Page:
Blumenthal Challenges Whitaker Appointment In Court
WASHINGTON — U.S. Senator Richard Blumenthal on Monday filed a legal challenge to President Donald Trump’s appointment of Matthew Whitaker as acting Attorney General, claiming it violates the U.S. Constitution’s Appointments Clause.
“Americans really prize a system of checks and balances. They know that checks on autocratic and dictatorial power are essential to our democratic system. President Trump’s appointment here betrays those checks and balances,” Blumenthal said.
Blumenthal is asking the U.S. District Court for the District of Columbia to nullify the appointment on the grounds that it deprives members of the Senate their right to confirm presidential appointees working at the highest level of the federal government as guaranteed by the U.S. Constitution. He is joined by Sen. Sheldon Whitehouse, D-R.I., and Sen. Masie Hirono, D-Hawaii, on the court filing.
President Trump appointed Whitaker as acting attorney general after Jeff Sessions agreed to leave the job at the request of the president. Blumenthal says the president should have appointed Deputy Attorney General Rod Rosenstein as acting attorney general, noting that — unlike Whitaker — Rosenstein is next in line and has faced Senate confirmation in his current role. Whitaker was Session’s chief of staff.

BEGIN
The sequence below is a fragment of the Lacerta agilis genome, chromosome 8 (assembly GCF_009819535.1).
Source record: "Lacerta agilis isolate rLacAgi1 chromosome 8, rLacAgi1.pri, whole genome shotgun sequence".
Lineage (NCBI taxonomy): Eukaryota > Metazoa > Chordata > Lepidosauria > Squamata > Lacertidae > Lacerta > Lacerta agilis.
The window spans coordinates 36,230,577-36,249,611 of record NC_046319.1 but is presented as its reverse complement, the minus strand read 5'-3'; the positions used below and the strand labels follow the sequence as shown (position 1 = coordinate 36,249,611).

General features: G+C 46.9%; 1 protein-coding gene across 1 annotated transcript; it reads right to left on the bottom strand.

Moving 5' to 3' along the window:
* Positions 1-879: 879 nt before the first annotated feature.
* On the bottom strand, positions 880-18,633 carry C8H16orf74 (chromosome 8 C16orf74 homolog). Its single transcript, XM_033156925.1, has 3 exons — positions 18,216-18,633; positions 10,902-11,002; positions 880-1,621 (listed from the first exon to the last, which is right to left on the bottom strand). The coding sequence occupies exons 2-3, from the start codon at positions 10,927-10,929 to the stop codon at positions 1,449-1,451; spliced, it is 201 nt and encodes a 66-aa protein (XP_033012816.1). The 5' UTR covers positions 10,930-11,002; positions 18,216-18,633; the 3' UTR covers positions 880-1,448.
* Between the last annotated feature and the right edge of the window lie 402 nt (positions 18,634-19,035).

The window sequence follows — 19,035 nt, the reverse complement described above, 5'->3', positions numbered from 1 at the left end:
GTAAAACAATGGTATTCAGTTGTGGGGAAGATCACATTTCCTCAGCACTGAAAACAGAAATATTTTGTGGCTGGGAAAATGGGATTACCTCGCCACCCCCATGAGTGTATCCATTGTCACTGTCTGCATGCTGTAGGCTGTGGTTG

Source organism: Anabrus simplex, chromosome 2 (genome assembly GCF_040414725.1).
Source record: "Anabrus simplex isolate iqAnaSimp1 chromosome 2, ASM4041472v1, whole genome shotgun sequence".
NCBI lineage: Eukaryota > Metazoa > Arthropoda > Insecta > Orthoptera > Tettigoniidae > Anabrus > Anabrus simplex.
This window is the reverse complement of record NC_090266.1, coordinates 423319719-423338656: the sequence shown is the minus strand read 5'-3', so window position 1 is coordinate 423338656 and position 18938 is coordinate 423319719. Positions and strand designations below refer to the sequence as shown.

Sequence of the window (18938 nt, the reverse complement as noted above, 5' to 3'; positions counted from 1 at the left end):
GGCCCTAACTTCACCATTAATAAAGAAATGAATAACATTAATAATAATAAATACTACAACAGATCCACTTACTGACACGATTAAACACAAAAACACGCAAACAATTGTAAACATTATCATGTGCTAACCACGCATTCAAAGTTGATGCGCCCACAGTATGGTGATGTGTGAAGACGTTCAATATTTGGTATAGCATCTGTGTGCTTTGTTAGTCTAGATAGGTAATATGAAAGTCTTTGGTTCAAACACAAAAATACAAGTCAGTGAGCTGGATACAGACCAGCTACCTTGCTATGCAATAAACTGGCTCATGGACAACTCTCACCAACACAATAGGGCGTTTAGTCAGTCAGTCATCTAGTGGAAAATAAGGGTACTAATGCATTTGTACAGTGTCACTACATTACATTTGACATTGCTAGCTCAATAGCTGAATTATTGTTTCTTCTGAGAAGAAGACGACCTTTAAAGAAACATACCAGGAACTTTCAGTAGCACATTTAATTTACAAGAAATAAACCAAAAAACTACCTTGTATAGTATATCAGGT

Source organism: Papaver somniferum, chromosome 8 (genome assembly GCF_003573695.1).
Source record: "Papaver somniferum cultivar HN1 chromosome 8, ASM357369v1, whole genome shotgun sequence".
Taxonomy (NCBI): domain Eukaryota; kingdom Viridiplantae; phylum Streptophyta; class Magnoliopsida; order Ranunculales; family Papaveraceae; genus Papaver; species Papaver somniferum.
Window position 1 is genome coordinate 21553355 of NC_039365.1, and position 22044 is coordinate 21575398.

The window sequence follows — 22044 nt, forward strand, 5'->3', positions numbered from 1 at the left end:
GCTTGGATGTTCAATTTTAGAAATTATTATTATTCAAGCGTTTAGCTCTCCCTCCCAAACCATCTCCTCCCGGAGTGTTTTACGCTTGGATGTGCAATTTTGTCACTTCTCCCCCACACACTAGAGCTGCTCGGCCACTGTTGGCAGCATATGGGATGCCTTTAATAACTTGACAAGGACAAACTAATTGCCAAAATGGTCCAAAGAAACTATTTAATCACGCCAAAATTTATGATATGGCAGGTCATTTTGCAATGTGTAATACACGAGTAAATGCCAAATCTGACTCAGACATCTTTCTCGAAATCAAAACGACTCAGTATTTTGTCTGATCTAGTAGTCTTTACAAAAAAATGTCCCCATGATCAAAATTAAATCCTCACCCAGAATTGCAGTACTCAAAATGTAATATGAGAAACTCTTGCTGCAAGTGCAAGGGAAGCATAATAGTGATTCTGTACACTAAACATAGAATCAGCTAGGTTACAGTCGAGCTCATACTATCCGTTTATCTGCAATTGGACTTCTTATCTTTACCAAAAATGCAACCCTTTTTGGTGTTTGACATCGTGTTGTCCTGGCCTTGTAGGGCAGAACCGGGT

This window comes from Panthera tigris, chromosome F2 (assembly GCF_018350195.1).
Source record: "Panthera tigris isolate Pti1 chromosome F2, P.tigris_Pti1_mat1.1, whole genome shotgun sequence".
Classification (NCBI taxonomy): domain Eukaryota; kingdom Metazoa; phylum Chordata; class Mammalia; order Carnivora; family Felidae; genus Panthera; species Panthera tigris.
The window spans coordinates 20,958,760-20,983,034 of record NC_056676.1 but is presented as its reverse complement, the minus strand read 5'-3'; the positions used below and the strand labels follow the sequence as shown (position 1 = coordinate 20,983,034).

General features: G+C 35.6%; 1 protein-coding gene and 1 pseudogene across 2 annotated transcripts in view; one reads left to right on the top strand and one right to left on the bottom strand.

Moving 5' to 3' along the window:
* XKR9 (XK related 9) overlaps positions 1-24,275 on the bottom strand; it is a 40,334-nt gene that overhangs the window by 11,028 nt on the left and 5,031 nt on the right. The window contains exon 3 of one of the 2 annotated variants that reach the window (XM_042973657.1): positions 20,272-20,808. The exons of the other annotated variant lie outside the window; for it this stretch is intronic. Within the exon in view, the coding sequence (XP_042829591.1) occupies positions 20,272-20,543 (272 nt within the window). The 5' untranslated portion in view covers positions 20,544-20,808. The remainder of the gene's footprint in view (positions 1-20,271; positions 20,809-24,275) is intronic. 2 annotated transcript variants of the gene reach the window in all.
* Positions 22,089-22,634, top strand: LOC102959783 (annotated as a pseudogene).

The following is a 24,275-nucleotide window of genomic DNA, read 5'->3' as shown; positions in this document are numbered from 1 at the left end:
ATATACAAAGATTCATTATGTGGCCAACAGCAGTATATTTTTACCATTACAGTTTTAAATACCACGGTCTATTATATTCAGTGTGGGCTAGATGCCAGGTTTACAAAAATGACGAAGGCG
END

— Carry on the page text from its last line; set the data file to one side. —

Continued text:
Blumenthal went farther in discrediting Whitaker saying he “would never pass the advice and consent test” because he is “completely lacking in qualifications.”
“He is, in fact, a lackey and sycophant. That is exactly why we have the advice and consent clause,” Blumenthal said on a conference call with reporters.
President Trump’s Legal Counsel, Emmet Flood, issued a memorandum last week defending the appointment saying Whitaker has served at the Justice Department at a significant pay level for over a year — fulfilling the requirements to serve as acting attorney general under the Federal Vacancies Reform Act.
Flood noted that former Presidents Barack Obama and George W. Bush had similarly appointed non-Senate confirmed individuals as acting agency heads. Under the law, those appointed in acting positions can serve in those roles for up to 210 days.
Blumenthal’s concern over the appointment of Whitaker appears to be driven by concerns that Trump is looking to undermine Special Counsel Robert Mueller’s ongoing investigation into Russian interference in the 2016 presidential elections. Whitaker has in the past criticized the investigation.
“What we are witnessing right now is a slow-motion Saturday Night massacre,” Blumenthal said, alluding to President Richard Nixon’s attempt to torpedo a special counsel investigation of the Watergate affair. Rather than an overnight firing of Mueller, Blumenthal suggested the Trump administration is imposing a “death by a thousand cuts” strategy to undermine the special counsel.
“The consequences are largely the same — to violate the Constitution, to undermine the rule of law and sabotage a valid special counsel investigation,” Blumenthal said.